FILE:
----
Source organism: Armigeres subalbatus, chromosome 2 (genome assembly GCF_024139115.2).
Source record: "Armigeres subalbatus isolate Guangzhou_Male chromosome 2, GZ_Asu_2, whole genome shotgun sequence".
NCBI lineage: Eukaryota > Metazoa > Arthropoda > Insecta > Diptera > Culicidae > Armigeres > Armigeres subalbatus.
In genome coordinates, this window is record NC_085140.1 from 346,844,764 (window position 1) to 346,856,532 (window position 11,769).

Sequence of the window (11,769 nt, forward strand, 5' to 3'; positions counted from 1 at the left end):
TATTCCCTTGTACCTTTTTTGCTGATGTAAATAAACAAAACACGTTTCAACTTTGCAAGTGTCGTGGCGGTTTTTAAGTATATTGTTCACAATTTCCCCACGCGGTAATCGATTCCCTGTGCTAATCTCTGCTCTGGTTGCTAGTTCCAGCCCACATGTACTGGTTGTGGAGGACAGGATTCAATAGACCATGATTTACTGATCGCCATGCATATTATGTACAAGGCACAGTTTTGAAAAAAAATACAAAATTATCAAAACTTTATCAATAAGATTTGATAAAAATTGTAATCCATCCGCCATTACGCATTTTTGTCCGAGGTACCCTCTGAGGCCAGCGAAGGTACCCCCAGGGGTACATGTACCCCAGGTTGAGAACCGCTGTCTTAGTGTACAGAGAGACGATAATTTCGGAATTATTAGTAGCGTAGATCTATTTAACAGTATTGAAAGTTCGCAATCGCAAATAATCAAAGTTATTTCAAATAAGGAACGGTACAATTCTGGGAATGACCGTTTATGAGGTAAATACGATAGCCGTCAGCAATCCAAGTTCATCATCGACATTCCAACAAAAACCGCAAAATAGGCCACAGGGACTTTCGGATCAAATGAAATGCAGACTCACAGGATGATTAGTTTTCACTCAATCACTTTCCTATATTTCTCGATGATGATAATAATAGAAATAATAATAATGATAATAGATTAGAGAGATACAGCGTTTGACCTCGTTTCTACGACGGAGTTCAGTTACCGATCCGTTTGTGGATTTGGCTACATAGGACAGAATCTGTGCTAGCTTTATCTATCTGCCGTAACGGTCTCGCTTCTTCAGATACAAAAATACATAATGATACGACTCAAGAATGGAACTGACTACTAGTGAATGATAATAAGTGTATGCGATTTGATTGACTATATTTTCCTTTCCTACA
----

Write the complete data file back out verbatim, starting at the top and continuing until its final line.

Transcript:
Source organism: Armigeres subalbatus, chromosome 2 (genome assembly GCF_024139115.2).
Source record: "Armigeres subalbatus isolate Guangzhou_Male chromosome 2, GZ_Asu_2, whole genome shotgun sequence".
NCBI lineage: Eukaryota > Metazoa > Arthropoda > Insecta > Diptera > Culicidae > Armigeres > Armigeres subalbatus.
In genome coordinates, this window is record NC_085140.1 from 346,844,764 (window position 1) to 346,856,532 (window position 11,769).

Sequence of the window (11,769 nt, forward strand, 5' to 3'; positions counted from 1 at the left end):
TATTCCCTTGTACCTTTTTTGCTGATGTAAATAAACAAAACACGTTTCAACTTTGCAAGTGTCGTGGCGGTTTTTAAGTATATTGTTCACAATTTCCCCACGCGGTAATCGATTCCCTGTGCTAATCTCTGCTCTGGTTGCTAGTTCCAGCCCACATGTACTGGTTGTGGAGGACAGGATTCAATAGACCATGATTTACTGATCGCCATGCATATTATGTACAAGGCACAGTTTTGAAAAAAAATACAAAATTATCAAAACTTTATCAATAAGATTTGATAAAAATTGTAATCCATCCGCCATTACGCATTTTTGTCCGAGGTACCCTCTGAGGCCAGCGAAGGTACCCCCAGGGGTACATGTACCCCAGGTTGAGAACCGCTGTCTTAGTGTACAGAGAGACGATAATTTCGGAATTATTAGTAGCGTAGATCTATTTAACAGTATTGAAAGTTCGCAATCGCAAATAATCAAAGTTATTTCAAATAAGGAACGGTACAATTCTGGGAATGACCGTTTATGAGGTAAATACGATAGCCGTCAGCAATCCAAGTTCATCATCGACATTCCAACAAAAACCGCAAAATAGGCCACAGGGACTTTCGGATCAAATGAAATGCAGACTCACAGGATGATTAGTTTTCACTCAATCACTTTCCTATATTTCTCGATGATGATAATAATAGAAATAATAATAATGATAATAGATTAGAGAGATACAGCGTTTGACCTCGTTTCTACGACGGAGTTCAGTTACCGATCCGTTTGTGGATTTGGCTACATAGGACAGAATCTGTGCTAGCTTTATCTATCTGCCGTAACGGTCTCGCTTCTTCAGATACAAAAATACATAATGATACGACTCAAGAATGGAACTGACTACTAGTGAATGATAATAAGTGTATGCGATTTGATTGACTATATTTTCCTTTCCTACA